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Tuesday, 17 February 1987
Page: 71

Senator CHANEY —My question to the Minister for Finance follows the answer he has just given and his reliance on the number of bankruptcies as a measure of the success or failure of a government. Is the Minister aware that in all mainland States except Queensland there is a Labor government? Australia-wide is it a fact that, comparing the number of bankruptcies in the first half of the 1986-87 financial year to a year before, there has been an increase of 35 per cent? Is that half-year bankruptcy result the highest ever recorded in Australia and in those States with Labor governments? Are we looking at the prospect of Australia's largest ever number of bankruptcies, an horrific number of 8,000 businesses going broke this year, due to the Government's policies? Do this half year's figures follow last year's record breaking results of 6,408 bankruptcies, which were also the highest ever recorded and which, of course, took place under the Minister's Labor Government?

Senator WALSH —I was hoping I would get a question from Senator Chaney before the end of the first Question Time. Of course it is true, as Senator Button has already said today and many others have said before, that the Australian economy is going through a difficult period. It is also true, not surprisingly, that that has resulted in an increase in the number of bankruptcies, and Queensland just happens to have more than there are anywhere else. The solution offered by the Opposition to the problems of the economy in general is a watered down version of Joh Petersen's snake oil.

Senator Chaney —I rise on a point of order, Mr President. There is a clear direction contained in the Standing Orders against debating a question. The Minister was asked a straightforward question relating to numbers of bankruptcies, including in Labor States. He is now proceeding to enter into a debate and using expressions such as `snake oil', in the typical way the Minister does. I ask you to keep the Minister to answering the question which was directed to him and not to debate the matter in a way that is prohibited by Standing Orders.

The PRESIDENT —Order! Standing order 100 clearly states that no senator shall debate the matter. I ask Senator Walsh to observe that standing order and reply to Senator Chaney in the areas to which the question related.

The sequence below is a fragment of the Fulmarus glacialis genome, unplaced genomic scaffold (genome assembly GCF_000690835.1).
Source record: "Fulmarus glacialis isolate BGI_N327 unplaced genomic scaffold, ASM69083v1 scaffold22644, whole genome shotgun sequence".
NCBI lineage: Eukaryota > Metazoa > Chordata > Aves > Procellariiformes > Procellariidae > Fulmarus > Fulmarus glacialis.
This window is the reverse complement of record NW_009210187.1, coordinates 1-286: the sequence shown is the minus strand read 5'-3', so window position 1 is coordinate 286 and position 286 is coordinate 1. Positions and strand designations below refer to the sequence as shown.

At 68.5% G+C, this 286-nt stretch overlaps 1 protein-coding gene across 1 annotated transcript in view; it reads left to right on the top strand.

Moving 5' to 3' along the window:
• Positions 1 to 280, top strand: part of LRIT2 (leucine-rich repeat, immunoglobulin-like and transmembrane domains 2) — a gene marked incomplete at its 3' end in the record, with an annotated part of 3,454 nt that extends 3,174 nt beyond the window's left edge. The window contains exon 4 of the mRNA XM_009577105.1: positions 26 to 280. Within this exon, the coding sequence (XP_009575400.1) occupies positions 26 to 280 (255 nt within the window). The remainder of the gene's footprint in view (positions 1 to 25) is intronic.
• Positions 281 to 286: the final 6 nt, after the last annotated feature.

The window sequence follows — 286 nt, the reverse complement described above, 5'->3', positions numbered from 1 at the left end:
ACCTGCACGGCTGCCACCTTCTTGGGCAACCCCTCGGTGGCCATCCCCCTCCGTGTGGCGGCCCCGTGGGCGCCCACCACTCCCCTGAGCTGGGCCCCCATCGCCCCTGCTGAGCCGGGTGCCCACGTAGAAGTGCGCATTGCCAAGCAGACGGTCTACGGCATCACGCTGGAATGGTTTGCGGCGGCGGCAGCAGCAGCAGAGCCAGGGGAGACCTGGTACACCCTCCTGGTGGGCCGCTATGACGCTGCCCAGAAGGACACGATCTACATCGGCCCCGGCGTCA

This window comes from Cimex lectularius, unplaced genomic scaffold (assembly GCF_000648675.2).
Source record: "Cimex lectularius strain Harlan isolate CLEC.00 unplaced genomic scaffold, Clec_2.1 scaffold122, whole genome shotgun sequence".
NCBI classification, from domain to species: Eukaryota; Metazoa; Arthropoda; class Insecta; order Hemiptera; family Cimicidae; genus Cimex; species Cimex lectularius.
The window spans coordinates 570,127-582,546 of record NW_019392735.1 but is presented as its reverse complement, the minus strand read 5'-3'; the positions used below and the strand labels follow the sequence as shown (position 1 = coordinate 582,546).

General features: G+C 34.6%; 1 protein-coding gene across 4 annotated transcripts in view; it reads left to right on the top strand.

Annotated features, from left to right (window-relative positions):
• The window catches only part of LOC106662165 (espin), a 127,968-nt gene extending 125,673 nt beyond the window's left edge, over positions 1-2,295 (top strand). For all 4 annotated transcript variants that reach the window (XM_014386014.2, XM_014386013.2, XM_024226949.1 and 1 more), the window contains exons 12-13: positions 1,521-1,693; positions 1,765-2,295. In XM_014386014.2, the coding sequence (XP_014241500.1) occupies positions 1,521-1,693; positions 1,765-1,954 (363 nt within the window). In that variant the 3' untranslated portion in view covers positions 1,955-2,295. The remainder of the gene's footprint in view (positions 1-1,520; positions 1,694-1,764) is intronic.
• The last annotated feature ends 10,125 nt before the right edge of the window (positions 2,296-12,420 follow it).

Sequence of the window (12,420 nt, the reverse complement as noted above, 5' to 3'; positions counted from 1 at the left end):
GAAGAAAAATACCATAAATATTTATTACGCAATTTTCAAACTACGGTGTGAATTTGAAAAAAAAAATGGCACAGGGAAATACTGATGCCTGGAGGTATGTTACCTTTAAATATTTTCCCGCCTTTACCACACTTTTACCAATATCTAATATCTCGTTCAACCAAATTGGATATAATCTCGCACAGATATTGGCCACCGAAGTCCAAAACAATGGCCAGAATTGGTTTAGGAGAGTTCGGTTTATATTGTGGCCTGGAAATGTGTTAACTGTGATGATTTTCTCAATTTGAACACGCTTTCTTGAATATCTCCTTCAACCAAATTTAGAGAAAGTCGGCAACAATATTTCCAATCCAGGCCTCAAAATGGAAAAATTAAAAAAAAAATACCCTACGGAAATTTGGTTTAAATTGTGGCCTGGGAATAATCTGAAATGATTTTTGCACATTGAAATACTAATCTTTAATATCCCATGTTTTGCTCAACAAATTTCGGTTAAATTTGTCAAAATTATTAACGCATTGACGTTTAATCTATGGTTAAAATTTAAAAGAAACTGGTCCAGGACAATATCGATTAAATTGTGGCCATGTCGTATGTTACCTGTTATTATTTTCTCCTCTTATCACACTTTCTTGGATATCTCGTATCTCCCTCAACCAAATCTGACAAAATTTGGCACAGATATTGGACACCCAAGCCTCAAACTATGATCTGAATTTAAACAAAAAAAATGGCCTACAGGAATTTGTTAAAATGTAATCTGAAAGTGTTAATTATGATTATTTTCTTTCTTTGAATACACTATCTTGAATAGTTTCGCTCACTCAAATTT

Senator WALSH —I have said, Mr President, that we are going through difficult economic times, and it is not surprising that there should be an increase in bankruptcies in those circumstances. Senator Chaney made some reference to interest rates, or if he did not do so there was some reference to interest rates by way of interjection. Interest rates, as Senator Button has already said, are influenced by a great number of factors, including-and I would not want to place too much emphasis on this-the accumulated level of public debt, the servicing costs of which must be met out of every Budget. In that context I think it is instructive to note, as Mr Steele Hall, the Liberal Party member for Boothby, said earlier this month:

During those Fraser years as a financial conservative I watched with dismay the deterioration of our finances and with others I was astonished at the size of the deficit that was handed down when the Fraser administration cashed in its chips.

As a financial conservative Mr Hall was astonished at the size of the deficit that was handed down when the Fraser Government cashed in its chips. Who was the Treasurer when the Fraser Government cashed in its chips? Who was the Treasurer who left that financial burden on the Government that succeeded him? It was none other than the temporary Leader of the Liberal Party.

Senator Chaney —I rise on a point of order. The Minister is clearly debating the question.

Senator WALSH —I have finished my answer.